Ultimately, the extent to which service providers can apply research findings to practice and use them to drive improvements to services depends heavily on policymakers’ decisions relating to the provision and funding of services, and monitoring and evaluation. Currently, patchwork and piecemeal funding36 190 and inconsistent commissioning frameworks contribute to the diversity of outcomes measured and underpin a competitive funding landscape that is not conducive to achieving consensus across the sector. Service providers working to end DSVA have been campaigning for greater consistency in the commissioning of services for many years, and their voices should be used by policymakers to enact meaningful change. Based on discussions with our advisory group throughout the review process, we would suggest that policymakers focus on ensuring any core outcomes framework is implementable on a practical level. Service providers in low-resource settings likely have less scope for this than others, and it is crucial that any core outcome measurement tools are not too time-consuming for service providers to use and complete. Additionally, policymakers and commissioners should look beyond blunt, immediately measurable outcomes (eg, immediate safety, prosecution and conviction rates) and recognise the value of other outcomes (eg, social and emotional well-being), which may take longer to measure but be a more accurate indication of real change. A suggested avenue for working towards this would be to run a national survivor consultation to draw out what is the most meaningful and/or has made the most difference for survivors. Key findings from this could then be mapped onto the outcomes prioritised by policymakers, service providers and funders, to identify where there are overlaps and where there are disparities that need addressing.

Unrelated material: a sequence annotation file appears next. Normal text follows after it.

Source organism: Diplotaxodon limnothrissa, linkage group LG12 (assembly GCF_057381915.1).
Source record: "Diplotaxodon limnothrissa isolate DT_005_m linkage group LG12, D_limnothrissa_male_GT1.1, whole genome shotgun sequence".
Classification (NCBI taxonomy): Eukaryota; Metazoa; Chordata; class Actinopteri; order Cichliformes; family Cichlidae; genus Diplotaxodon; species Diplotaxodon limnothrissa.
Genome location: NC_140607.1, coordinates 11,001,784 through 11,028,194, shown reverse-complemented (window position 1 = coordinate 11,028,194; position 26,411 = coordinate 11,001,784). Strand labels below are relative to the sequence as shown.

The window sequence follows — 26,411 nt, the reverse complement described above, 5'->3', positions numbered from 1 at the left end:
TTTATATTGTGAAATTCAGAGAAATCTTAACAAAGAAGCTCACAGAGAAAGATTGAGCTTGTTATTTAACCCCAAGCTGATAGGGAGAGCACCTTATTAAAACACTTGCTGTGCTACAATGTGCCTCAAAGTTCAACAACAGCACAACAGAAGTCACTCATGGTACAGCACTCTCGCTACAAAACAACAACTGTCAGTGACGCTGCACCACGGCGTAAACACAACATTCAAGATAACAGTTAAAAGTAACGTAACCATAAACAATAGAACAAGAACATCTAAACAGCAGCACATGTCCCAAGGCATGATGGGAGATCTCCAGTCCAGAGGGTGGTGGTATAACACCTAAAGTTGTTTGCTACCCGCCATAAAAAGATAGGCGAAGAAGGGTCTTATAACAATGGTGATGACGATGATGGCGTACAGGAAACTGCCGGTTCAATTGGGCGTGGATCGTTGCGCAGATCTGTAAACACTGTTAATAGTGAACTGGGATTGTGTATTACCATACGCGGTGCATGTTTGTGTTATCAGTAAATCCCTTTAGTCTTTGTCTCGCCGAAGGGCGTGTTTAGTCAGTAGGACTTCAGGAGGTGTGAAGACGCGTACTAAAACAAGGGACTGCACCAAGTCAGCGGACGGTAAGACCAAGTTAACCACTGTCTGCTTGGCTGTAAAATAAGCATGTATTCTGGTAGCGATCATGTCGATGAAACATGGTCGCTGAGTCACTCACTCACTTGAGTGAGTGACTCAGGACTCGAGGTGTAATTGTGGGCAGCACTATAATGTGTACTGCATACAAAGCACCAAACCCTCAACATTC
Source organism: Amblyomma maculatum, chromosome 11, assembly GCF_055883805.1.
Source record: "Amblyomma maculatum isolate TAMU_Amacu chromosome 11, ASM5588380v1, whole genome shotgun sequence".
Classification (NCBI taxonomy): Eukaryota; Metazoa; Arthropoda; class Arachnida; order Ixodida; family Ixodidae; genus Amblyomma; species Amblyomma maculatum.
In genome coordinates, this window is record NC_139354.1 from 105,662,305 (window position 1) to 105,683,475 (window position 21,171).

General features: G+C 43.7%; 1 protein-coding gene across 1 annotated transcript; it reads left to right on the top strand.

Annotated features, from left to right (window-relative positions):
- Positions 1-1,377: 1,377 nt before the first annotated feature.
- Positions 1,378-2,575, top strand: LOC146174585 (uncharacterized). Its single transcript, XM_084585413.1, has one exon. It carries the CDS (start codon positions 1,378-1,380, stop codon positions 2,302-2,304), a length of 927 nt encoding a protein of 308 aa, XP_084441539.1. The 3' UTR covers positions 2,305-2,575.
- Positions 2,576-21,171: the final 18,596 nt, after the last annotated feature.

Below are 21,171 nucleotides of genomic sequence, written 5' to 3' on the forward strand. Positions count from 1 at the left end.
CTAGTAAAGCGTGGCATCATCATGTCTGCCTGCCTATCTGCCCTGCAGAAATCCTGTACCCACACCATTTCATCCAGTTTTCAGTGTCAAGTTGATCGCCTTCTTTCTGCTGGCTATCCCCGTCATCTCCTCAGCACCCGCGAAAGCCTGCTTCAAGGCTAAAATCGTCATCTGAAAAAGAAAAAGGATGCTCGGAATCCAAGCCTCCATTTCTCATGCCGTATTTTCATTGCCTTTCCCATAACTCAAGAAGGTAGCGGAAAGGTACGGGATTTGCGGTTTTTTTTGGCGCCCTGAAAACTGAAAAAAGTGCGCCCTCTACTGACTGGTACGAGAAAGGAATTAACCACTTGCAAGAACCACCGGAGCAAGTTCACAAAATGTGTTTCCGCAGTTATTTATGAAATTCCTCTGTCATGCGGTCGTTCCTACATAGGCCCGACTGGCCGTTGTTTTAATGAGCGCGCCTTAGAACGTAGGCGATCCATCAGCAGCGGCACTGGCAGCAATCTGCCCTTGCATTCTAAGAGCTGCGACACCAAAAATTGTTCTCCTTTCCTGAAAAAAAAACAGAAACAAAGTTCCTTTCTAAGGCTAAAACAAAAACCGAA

Conclusions

A broad range of outcome measures have been used to assess the effectiveness of support interventions for people who have experienced or perpetrated DSVA. There is growing recognition across various sectors of the potential benefits of a core set of outcomes, which include increasing consistency and consensus.191 192 We need to take stock of the current state of the evidence and reconceptualise what a core set of outcomes should look like across and within sectors. This core outcome set needs to be coproduced by a range of stakeholders, including those with experience of DSVA and those providing front-line support. For this to be feasible, a trade-off needs to occur. Burden needs to be minimised by not requiring excessive data collection, but instead, collection of only the most relevant outcome measures according to the specific purpose of the intervention or service. At the same time, within-service consistency needs to be increased, as well as supporting comparability across sectors. Further research is needed to better understand which outcomes should be prioritised in order to strike this balance.

Data availability statement

All data relevant to the study are included in the article or uploaded as supplementary information.

Ethics statements

Patient consent for publication

Acknowledgments

We thank the representatives from SafeLives, Women’s Aid Federation England, Respect, Rape Crisis England and Wales, Refuge and Imkaan who made up our patient and public advisory group, for their contribution to this project.

References

Supplementary materials

Footnotes